Reproducibility and validity of portable haemoglobinometer for the diagnosis of anaemia in children under the age of 5 years
      Available formats
      ×

      Send article to Dropbox

      To send this article to your Dropbox account, please select one or more formats and confirm that you agree to abide by our usage policies. If this is the first time you use this feature, you will be asked to authorise Cambridge Core to connect with your <service> account. Find out more about sending content to Dropbox.

      Reproducibility and validity of portable haemoglobinometer for the diagnosis of anaemia in children under the age of 5 years
      Available formats
      ×

      Send article to Google Drive

      To send this article to your Google Drive account, please select one or more formats and confirm that you agree to abide by our usage policies. If this is the first time you use this feature, you will be asked to authorise Cambridge Core to connect with your <service> account. Find out more about sending content to Google Drive.

      Reproducibility and validity of portable haemoglobinometer for the diagnosis of anaemia in children under the age of 5 years
      Available formats
      ×

Copyright

This is an Open Access article, distributed under the terms of the Creative Commons Attribution licence (http://creativecommons.org/licenses/by/4.0/), which permits unrestricted re-use, distribution, and reproduction in any medium, provided the original work is properly cited.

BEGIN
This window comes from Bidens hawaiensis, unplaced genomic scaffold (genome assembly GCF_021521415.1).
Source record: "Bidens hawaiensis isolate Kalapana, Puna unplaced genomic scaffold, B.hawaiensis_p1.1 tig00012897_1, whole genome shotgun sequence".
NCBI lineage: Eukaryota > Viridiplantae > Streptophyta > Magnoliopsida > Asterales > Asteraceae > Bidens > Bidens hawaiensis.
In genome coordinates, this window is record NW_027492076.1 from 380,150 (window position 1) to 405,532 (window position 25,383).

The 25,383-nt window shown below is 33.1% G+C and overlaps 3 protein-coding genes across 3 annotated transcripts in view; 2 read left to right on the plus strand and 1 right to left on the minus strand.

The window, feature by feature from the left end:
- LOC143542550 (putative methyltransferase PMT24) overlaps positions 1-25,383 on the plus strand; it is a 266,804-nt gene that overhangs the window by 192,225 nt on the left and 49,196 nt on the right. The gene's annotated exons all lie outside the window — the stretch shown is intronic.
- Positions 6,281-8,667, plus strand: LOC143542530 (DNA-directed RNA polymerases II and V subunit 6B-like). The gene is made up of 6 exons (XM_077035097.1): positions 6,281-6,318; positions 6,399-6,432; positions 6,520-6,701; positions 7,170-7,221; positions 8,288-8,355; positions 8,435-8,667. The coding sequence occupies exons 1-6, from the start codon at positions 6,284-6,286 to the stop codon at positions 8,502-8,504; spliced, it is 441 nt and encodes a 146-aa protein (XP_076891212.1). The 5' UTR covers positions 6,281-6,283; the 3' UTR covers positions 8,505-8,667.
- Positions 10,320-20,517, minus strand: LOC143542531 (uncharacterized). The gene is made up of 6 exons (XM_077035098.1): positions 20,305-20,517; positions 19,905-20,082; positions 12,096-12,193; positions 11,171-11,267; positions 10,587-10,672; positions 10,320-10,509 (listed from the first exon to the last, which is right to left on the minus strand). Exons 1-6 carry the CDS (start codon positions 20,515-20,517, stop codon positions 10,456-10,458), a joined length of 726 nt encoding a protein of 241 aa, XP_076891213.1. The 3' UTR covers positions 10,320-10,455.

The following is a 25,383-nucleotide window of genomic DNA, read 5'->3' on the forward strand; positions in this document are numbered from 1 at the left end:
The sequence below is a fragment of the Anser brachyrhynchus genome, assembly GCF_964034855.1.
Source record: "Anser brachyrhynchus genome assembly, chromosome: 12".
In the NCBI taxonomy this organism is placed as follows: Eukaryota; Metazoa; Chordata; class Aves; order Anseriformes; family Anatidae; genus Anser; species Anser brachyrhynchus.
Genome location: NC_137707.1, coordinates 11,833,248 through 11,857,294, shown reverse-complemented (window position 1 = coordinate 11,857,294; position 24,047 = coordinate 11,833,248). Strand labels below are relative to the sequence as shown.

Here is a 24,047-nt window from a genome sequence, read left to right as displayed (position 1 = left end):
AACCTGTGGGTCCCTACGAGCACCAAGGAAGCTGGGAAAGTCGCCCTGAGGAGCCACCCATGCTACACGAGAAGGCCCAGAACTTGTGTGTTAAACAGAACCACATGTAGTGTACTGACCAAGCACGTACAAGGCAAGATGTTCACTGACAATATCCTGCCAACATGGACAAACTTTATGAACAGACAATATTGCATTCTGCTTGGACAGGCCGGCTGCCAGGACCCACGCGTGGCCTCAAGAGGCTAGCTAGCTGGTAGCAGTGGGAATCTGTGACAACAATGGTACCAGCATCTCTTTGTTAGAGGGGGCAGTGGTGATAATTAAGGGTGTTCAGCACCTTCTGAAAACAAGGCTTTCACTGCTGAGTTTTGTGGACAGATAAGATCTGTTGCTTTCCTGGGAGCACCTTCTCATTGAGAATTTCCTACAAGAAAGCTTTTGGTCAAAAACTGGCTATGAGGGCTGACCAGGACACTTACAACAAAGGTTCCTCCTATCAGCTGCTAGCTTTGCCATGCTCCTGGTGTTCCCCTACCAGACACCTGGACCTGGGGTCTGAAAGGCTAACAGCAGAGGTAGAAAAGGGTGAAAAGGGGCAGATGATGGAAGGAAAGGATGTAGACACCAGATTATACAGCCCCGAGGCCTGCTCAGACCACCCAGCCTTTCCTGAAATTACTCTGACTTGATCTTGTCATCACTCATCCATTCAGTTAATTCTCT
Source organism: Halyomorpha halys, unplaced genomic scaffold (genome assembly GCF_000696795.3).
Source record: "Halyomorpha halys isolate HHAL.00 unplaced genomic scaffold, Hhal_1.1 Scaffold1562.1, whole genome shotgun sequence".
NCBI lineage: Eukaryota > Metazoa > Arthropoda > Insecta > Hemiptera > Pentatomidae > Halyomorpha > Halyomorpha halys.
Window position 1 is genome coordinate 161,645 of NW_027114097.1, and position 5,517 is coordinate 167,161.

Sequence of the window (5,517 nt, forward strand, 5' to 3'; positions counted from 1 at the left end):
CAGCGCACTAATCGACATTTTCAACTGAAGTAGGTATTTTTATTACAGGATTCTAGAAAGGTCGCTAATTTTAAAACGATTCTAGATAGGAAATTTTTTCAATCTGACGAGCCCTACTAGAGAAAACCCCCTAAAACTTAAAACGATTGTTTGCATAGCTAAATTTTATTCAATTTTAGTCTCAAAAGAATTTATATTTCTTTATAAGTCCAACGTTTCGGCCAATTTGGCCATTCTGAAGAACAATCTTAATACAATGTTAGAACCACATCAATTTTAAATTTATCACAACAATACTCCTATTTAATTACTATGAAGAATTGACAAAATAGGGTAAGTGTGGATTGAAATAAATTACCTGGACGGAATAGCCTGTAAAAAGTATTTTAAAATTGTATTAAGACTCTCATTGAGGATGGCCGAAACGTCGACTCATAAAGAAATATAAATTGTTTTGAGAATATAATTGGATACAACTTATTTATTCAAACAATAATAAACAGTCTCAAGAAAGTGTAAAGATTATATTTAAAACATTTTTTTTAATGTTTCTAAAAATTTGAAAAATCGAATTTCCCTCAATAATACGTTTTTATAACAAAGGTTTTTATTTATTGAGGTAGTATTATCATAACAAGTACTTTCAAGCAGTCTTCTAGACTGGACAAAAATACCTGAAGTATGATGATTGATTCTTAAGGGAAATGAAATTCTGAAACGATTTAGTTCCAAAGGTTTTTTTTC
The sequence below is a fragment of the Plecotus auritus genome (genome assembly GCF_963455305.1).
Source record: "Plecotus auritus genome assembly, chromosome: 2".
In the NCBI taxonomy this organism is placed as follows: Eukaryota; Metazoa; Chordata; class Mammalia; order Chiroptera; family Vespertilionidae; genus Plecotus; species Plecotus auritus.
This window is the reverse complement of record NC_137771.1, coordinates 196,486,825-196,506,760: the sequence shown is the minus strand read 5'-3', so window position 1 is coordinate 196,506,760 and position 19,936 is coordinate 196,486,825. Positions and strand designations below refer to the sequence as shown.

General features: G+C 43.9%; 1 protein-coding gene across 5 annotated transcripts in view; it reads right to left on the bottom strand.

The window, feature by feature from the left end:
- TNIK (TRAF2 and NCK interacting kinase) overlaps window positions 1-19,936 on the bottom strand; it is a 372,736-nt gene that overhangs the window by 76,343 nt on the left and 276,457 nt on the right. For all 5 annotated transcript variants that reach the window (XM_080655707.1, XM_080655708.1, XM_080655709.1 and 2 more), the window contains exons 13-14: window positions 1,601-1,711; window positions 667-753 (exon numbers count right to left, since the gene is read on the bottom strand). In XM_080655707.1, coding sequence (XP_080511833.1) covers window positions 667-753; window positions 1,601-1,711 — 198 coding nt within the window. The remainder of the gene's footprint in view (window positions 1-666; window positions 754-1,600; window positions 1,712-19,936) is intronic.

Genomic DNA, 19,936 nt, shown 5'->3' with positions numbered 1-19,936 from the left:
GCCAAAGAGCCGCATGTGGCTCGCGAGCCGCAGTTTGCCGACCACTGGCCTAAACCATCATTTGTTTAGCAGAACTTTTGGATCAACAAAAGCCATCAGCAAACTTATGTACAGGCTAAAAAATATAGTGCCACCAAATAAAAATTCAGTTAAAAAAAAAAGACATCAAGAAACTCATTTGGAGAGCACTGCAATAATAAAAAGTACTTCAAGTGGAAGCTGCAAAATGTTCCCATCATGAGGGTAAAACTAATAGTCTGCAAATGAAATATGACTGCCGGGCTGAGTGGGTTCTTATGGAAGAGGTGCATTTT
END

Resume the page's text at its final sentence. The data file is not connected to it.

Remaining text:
Corresponding author

*Corresponding author: Alessandra da Silva Pereira, email aspnutri@gmail.com

References

Hide All
1.Lozof, B (2007) Iron deficiency and child development. Food Nutr Bull 28, S560S571.
2.Soliman, AT, Sanctis, V & Sanjay, K (2014) Anemia and growth. Indian J Endocrinol Metab 18, S1S5.
3.World Health Organization (2015) The Global Prevalence of Anaemia in 2011. Geneva: World Health Organization.
4.Rosenblit, J, Abreu, CR, Szterling, LN, et al. (1999) Evaluation of three methods for hemoglobin measurement in a blood donor setting. Rev Paul Med 117, 108112.
5.Vieira, RCS & Ferreira, HS (2010) Prevalência de anemia em crianças brasileiras, segundo diferentes cenários epidemiológicos (Prevalence of anaemia in Brazilian children according to different epidemiological scenarios). Rev Nutr Campinas 23, 433444.
6.Srivastava, T, Negandhi, H, Neogi, SB, et al. (2014) Methods for hemoglobin estimation: a review of ‘what works’. Hematol Transfus 2, 1028.
7.International Council for Standardisation in Haematology (ICSH) (1996) Recommendations for reference method for haemoglobinometry in human blood (ICSH standard 1995) and specifications for international haemiglobincyanide standard. Clin Pathol 49, 271274.
8.Azim, W, Parveen, S & Parveen, S (2002) Comparison of photometric cyanmethemoglobin and automated methods for hemoglobin estimation. J Ayub Med Coll Abbottabad 14, 2223.
9.Nkrumah, B, Nguah, SB, Sarpong, N, et al. (2011) Hemoglobin estimation by the HemoCue® portable hemoglobin photometer in a resource poor setting. BMC Clin Pathol 11, 5.